SUNY Cortland's Academic Odd Couples Address Real-World Problems

SUNY Cortland's Academic Odd Couples Address Real-World Problems

05/14/2019 

SUNY Cortland’s art and physics students don’t typically cross paths in their academic work.

But when they do, the result can be impressive.

A visually arresting poster gallery on display in Bowers Hall through the summer combines the hard-science work of physics majors with the creativity student artists to communicate important concepts in a way everyone can understand.

This pairing of academic odd-couples is part of SUNY Cortland’s participation in the Common Problem Pedagogy Project, a collaboration of four SUNY Campuses aimed at using academic education to tackle real-world problems.

The students’ combined work, “Connections: Translating Methodologies from Physics and Design,” is the result of asking physics and art students to collaborate on four topics: forest management, endangered species, air and water pollution and world population.

Physics students translated their topics into a set of mathematical constraints and differential equations. Models were run with multiple conditions representing potential policy changes that could shape the future of the environment.

The art students then took this data and considered ways to tell a visual story on a 17”x23” poster that would effectively inform a general audience.

Nicole Bravo poses with the infographic she created for "Connections"
Bravo poses with the infographic she created

For Olivia Wilburn, a sophomore physics major from Stockton, Calif., numbers and data are a big part of her studies. When she’s talking to others in the sciences, they are speaking a shared language. But interpreting those figures into something that could be represented visually was a new challenge.

“It was more about communicating with the art students and learning how to explain data and research in a way the general public can understand,” Wilburn said.

“Connections” was a way for students from different disciplines to wrestle not only with the array of possible solutions and methods that could be used to address ecological issues, but also with how to explain that process to non-scientists.

“In the end, how do we decide on a particular policy to get a desired outcome?” said Eric Edlund, assistant professor in the Physics Department. “And what is the desired outcome when you’re balancing lives, whether it’s people or fish or grey wolves, versus the economic viability of farms or farmers or people living in New York City or wherever it might be? It’s not clear how you might weigh these things.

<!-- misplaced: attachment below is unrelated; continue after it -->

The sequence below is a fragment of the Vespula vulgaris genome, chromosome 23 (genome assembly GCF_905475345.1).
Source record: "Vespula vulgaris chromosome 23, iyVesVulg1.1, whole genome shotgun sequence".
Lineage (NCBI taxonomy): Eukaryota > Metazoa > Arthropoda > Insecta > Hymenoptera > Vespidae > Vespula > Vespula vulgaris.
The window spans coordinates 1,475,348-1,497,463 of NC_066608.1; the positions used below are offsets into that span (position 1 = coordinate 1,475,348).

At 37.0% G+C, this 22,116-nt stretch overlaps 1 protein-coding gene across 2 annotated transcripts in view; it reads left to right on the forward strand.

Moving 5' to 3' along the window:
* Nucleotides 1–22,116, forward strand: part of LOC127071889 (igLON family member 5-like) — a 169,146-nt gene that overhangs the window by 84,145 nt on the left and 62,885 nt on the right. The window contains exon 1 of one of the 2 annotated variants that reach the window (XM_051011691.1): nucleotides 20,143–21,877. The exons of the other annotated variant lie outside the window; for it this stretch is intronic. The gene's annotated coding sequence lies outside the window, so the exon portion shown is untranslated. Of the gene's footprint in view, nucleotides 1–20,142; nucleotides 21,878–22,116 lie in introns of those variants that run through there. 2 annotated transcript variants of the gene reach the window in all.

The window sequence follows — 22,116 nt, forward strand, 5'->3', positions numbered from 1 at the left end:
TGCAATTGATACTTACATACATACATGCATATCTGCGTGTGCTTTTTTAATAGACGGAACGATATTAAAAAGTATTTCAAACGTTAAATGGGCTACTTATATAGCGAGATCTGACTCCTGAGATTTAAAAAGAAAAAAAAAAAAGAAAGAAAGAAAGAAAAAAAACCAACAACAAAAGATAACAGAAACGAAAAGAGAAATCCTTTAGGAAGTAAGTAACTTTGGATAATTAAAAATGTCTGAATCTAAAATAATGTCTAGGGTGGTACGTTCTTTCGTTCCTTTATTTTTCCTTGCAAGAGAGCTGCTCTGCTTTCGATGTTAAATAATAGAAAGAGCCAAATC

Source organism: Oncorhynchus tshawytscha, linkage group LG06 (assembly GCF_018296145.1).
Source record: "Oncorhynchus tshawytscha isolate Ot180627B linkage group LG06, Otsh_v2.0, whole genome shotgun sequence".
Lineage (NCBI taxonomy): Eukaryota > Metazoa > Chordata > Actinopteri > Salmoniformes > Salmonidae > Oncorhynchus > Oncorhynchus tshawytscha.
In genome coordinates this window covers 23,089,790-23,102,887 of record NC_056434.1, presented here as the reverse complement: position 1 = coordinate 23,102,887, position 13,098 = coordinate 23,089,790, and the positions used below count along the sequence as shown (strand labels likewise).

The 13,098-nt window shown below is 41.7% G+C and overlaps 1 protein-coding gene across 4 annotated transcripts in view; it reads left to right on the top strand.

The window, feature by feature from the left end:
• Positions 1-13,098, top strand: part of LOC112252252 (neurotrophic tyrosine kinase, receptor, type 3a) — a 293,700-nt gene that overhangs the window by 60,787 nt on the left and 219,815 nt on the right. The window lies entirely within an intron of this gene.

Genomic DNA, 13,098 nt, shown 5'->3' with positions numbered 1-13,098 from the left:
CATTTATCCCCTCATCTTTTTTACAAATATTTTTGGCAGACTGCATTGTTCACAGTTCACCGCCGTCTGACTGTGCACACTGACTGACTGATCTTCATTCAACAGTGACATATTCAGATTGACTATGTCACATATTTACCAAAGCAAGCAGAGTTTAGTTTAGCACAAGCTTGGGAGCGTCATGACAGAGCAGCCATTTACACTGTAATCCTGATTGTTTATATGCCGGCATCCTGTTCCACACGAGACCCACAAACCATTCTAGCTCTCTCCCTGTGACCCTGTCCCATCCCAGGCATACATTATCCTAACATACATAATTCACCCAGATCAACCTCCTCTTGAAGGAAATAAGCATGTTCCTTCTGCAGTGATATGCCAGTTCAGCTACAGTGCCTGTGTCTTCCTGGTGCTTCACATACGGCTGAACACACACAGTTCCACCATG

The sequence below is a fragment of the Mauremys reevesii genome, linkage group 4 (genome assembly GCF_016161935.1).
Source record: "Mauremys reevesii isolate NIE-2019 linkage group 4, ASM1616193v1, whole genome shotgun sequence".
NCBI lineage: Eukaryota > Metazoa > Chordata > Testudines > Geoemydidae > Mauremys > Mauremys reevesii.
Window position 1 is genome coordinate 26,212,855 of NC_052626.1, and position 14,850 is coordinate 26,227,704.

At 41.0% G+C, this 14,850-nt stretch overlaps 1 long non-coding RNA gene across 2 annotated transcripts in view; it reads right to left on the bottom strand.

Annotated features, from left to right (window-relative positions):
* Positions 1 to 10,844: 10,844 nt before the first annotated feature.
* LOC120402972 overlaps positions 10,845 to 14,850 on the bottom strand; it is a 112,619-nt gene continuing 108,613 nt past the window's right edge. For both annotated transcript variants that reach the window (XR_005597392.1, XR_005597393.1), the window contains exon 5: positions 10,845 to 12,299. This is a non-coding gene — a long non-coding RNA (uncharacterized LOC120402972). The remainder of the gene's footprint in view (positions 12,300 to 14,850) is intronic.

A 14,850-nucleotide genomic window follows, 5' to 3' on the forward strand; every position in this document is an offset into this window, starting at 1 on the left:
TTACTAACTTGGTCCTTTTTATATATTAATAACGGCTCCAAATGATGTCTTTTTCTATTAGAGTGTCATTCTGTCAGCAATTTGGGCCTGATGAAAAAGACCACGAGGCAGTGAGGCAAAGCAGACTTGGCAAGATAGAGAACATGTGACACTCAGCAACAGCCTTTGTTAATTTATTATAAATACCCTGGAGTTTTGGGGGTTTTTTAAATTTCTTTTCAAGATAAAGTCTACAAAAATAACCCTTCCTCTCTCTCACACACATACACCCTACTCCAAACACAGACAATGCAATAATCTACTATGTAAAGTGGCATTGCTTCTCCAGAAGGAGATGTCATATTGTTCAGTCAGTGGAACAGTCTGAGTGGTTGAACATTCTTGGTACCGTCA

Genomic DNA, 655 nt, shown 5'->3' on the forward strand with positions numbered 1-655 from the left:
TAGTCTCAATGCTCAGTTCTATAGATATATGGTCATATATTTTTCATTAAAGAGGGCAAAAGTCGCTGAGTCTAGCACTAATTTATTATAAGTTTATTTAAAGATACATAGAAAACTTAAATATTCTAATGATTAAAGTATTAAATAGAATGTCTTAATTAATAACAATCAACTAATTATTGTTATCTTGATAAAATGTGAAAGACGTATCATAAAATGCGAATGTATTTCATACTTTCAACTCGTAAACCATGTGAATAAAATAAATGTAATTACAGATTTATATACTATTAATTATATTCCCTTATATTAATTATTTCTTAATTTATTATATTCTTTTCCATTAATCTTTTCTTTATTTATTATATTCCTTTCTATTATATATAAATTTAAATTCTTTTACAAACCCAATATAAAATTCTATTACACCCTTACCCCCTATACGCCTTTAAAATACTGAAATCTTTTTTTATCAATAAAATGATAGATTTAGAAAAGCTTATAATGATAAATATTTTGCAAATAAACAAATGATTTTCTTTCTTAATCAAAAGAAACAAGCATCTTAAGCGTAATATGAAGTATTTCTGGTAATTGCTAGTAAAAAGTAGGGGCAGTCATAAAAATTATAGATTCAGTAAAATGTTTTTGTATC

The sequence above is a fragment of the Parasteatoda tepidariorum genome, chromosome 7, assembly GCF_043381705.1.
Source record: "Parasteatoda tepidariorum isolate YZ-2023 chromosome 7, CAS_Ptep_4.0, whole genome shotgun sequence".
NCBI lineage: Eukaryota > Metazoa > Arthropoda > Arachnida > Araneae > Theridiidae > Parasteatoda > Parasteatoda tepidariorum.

“Really, the hard work in the end comes on the other side, when you try to take this data and make a story out of it and convince people to action.”

Nicole Bravo, a senior new media design major from Queens, N.Y. said she was glad to learn something new about science. It was also a practical application of skills she’ll use after graduation.

“It gave us a taste of the real world, having to work with clients in the future,” she said.

The Common Problem Pedagogy Project (CP2) is a form of applied and experiential learning that has elements of problem-solving, service learning, inquiry-based learning, interdisciplinarity, teamwork and other proven strategies. Its goal is to link faculty and students from different disciplines and identify real world problems of interest to all.

SUNY Cortland is one of four SUNY campuses participating in the project, including SUNY Oneonta, SUNY Oswego and SUNY Plattsburgh.

A separate SUNY Cortland CP2 project focused on ecotourism in the Adirondacks was led by assistant professor Benjamin Wilson of the Economics Department and associate professor Scott Moranda of the History Department. That work is featured in the 2019 STEM for All Video Showcase, which is funded by the National Science Foundation. 

“Our faculty have found that Common Problem Pedagogy has been a great way to engage students by having them apply their knowledge and skills to address real world problems,” said Bruce Mattingly, dean of the School of Arts and Sciences. “Our students are seeing first-hand the benefits of considering multiple perspectives from a variety of disciplines in solving problems. We hope that the video will encourage faculty on other campuses to explore this approach to teaching.”


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